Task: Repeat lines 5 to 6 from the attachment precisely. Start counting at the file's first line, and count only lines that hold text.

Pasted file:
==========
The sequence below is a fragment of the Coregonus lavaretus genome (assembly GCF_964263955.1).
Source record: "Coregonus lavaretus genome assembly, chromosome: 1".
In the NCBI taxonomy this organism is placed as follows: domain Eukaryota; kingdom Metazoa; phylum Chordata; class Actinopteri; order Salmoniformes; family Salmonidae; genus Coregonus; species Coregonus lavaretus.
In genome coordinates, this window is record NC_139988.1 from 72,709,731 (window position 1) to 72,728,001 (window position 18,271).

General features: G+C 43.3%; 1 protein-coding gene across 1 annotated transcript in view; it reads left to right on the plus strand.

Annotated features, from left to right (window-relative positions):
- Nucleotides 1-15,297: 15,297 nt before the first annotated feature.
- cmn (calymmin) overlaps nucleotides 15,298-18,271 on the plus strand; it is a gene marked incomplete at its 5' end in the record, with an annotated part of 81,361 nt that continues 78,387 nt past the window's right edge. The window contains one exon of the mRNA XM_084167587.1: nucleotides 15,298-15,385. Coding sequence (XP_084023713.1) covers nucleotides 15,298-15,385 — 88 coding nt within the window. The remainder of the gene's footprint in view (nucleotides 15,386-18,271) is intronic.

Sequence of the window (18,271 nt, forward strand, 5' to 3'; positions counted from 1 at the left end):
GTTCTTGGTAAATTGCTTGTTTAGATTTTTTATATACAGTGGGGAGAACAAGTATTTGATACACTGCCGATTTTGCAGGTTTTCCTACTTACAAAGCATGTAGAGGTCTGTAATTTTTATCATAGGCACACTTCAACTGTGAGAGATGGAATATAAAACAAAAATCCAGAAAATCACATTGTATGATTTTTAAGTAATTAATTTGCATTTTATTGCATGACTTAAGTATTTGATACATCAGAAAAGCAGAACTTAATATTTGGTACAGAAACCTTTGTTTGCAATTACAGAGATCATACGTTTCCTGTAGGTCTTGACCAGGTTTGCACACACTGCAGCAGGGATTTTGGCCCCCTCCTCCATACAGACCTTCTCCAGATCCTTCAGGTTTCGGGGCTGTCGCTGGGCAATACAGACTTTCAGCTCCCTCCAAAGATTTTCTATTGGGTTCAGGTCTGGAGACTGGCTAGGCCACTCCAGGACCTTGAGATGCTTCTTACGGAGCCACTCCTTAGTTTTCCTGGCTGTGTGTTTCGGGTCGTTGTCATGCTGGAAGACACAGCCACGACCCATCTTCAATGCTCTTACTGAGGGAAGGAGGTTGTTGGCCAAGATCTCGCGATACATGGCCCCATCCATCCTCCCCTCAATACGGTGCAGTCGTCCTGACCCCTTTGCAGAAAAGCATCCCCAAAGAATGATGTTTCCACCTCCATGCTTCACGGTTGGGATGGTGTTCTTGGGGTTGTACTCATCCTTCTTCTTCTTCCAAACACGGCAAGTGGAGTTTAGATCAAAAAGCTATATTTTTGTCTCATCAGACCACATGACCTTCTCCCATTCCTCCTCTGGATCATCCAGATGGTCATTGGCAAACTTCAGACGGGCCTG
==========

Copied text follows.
General features: G+C 43.3%; 1 protein-coding gene across 1 annotated transcript in view; it reads left to right on the plus strand.

Annotated features, from left to right (window-relative positions):